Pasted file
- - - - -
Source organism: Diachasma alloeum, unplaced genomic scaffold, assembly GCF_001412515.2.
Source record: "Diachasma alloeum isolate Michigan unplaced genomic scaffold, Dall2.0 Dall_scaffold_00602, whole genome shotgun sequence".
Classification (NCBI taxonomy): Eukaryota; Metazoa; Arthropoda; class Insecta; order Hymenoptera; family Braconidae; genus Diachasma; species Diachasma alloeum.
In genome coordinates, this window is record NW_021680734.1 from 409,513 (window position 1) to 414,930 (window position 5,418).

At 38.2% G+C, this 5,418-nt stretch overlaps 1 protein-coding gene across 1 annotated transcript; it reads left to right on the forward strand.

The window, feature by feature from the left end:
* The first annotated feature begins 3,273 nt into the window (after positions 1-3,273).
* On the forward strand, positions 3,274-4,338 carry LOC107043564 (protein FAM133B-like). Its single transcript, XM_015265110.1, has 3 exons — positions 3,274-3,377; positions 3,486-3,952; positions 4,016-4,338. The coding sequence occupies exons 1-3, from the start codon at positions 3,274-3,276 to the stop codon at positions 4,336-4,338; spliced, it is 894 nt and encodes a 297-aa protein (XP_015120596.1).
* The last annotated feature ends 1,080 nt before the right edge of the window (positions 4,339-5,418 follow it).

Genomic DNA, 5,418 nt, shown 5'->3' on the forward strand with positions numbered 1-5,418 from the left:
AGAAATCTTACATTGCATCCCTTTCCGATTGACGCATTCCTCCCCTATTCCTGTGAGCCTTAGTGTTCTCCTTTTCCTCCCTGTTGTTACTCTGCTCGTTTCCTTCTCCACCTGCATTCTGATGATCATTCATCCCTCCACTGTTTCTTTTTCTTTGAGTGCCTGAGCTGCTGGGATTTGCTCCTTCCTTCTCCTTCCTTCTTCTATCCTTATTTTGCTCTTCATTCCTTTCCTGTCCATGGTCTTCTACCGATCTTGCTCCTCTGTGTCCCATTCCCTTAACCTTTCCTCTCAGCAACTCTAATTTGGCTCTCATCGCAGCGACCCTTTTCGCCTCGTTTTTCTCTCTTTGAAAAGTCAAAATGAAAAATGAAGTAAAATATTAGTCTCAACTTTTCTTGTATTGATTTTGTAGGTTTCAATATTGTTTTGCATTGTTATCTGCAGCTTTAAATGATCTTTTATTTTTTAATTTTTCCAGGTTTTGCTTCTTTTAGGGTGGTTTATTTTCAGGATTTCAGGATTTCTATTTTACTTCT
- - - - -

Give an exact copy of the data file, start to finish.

Source organism: Diachasma alloeum, unplaced genomic scaffold, assembly GCF_001412515.2.
Source record: "Diachasma alloeum isolate Michigan unplaced genomic scaffold, Dall2.0 Dall_scaffold_00602, whole genome shotgun sequence".
Classification (NCBI taxonomy): Eukaryota; Metazoa; Arthropoda; class Insecta; order Hymenoptera; family Braconidae; genus Diachasma; species Diachasma alloeum.
In genome coordinates, this window is record NW_021680734.1 from 409,513 (window position 1) to 414,930 (window position 5,418).

At 38.2% G+C, this 5,418-nt stretch overlaps 1 protein-coding gene across 1 annotated transcript; it reads left to right on the forward strand.

The window, feature by feature from the left end:
* The first annotated feature begins 3,273 nt into the window (after positions 1-3,273).
* On the forward strand, positions 3,274-4,338 carry LOC107043564 (protein FAM133B-like). Its single transcript, XM_015265110.1, has 3 exons — positions 3,274-3,377; positions 3,486-3,952; positions 4,016-4,338. The coding sequence occupies exons 1-3, from the start codon at positions 3,274-3,276 to the stop codon at positions 4,336-4,338; spliced, it is 894 nt and encodes a 297-aa protein (XP_015120596.1).
* The last annotated feature ends 1,080 nt before the right edge of the window (positions 4,339-5,418 follow it).

Genomic DNA, 5,418 nt, shown 5'->3' on the forward strand with positions numbered 1-5,418 from the left:
AGAAATCTTACATTGCATCCCTTTCCGATTGACGCATTCCTCCCCTATTCCTGTGAGCCTTAGTGTTCTCCTTTTCCTCCCTGTTGTTACTCTGCTCGTTTCCTTCTCCACCTGCATTCTGATGATCATTCATCCCTCCACTGTTTCTTTTTCTTTGAGTGCCTGAGCTGCTGGGATTTGCTCCTTCCTTCTCCTTCCTTCTTCTATCCTTATTTTGCTCTTCATTCCTTTCCTGTCCATGGTCTTCTACCGATCTTGCTCCTCTGTGTCCCATTCCCTTAACCTTTCCTCTCAGCAACTCTAATTTGGCTCTCATCGCAGCGACCCTTTTCGCCTCGTTTTTCTCTCTTTGAAAAGTCAAAATGAAAAATGAAGTAAAATATTAGTCTCAACTTTTCTTGTATTGATTTTGTAGGTTTCAATATTGTTTTGCATTGTTATCTGCAGCTTTAAATGATCTTTTATTTTTTAATTTTTCCAGGTTTTGCTTCTTTTAGGGTGGTTTATTTTCAGGATTTCAGGATTTCTATTTTACTTCT